Many professionals, including engineers, doctors, marketers, and researchers, utilize heat maps to visualize data sets and turn them into comprehensive, actionable takeaways. As part of our series on qualitative data visualization, dive in with us as we explore this interesting way to present information.
But what exactly is a heat map and how can it be utilized for your business needs?
What is a heat map?
A heat map, by definition, is a data visualization technique that shows the magnitude of a phenomenon as a color in two dimensions. Originally created as 2D displays of values in a matrix, heat maps date back to the 1870’s. Statistician Toussaint Loua used heat maps to visualize social statistics in Paris, via the shading of a square. Darker shaded grey squares indicated a higher value, while lighter squares a lesser one. In 1991 software designer, Cormac Kinney trademarked the term ‘heat map’ and described it as a “2D display depicting financial market information.” While both Loua and Kinney used and developed heat maps, the resulting data visualizations were not identical. Loua’s heat map within a two-dimensional matrix created what is known as a grid heat map, while Kinney trademarked spatial heat maps, which display the values of spatial phenomena casted over a map, as well as grid heat maps.
How can heat maps be utilized?
Spatial heat maps and grid heat maps can be used to display the same information in two different ways, however, each is better suited to a respective niche. Grid heat maps can only have two axis variables, which act as ranges, much like a bar chart or histogram. Each cell’s colour dictates its value within the heat map, with darker colours usually representing a higher value than lighter colours. When dealing with large data sets that only look at two variables such as rainfall per month, or product sales per quarter, grid heat maps can be a visualization tool that is easy to analyze. Within its respective niche, a grid heatmap provides a simple to understand informative display of information, that also allows for intuitive trendspotting and data analysis. When looking at information such as monthly rainfall it can be beneficial to researchers to be able to intuitively spot trends, and discrepancies in order to make quick decisions, or analyzations of the data presented.
Spatial heat maps do not have data constrained within a 2D matrix and can have their data cast over a map based on geographic locations. For example, if we want to create a population density map in the town we live in, we can create a bar graph with each district being represented by a respective bar. In this method a taller bar would indicate a higher density and a smaller bar a lower one. While this method works, if a third party were to view the bar graph, they would need to reference it against a map in order to have a complete understanding of the data. Referencing a spatial heat map would allow us to overlay the population density directly on the map of where we live, rather than having the density siloed in a separate chart. With this visualization, denser areas would be saturated with more data points creating a darker or warmer shade. This would show not only the districts that are the most populated, but also information such as densely populated apartments or barren lands.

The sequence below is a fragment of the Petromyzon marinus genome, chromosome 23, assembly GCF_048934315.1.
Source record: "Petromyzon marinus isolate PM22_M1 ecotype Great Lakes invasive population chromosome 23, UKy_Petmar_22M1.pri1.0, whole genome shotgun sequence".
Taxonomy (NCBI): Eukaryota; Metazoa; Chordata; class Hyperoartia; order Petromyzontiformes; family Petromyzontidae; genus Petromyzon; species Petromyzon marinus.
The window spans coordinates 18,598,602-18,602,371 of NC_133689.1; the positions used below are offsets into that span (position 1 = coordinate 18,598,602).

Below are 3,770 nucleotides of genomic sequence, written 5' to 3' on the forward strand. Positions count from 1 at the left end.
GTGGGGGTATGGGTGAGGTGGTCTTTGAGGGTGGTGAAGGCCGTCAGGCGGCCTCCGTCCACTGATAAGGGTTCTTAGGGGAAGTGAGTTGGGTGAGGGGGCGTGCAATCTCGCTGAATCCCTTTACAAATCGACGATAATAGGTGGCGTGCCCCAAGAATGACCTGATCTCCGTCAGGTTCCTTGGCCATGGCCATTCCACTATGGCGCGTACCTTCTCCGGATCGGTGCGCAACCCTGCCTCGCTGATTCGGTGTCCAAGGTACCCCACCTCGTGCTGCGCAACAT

While spatial heat maps are useful when visualizing population density, they can also be used to visualize other types of density. An example is analyzing the density of website visitors’ attention in web design and marketing. A company looking to redesign their webpage can analyze user interactions of a specific type, such as where a user scrolls to, what they click on, or where they hover their mouse. This can then be used to determine which parts of the website visitors are paying the most attention to, if a new call to action (CTA) button is working, and more.
When should I use a heat map in qualitative data visualization?
Heat maps can be used all the time! As ambitious as that may sound, heat maps are a great way to intuitively visualize insights. They are best used when you need to show relationships between variables, and it is better to show in a visual way opposed to raw data. In addition to the examples listed above, heat maps can also be used for:
- A/B testing
- Content marketing
- UX/Usability testing
- Conversion funnels
- Website analytics
- Customer distribution
If you’re interested in learning more about heat maps and how HelloInfo can help you utilize them, Schedule a call with us.
Here at HelloInfo, we help our clients answer questions so they can make strategic decisions. Our HelloHow? blog series outlines different frameworks and approaches to carrying out strategic intelligence research. For other HelloHow? articles, see our blog, Spotlight.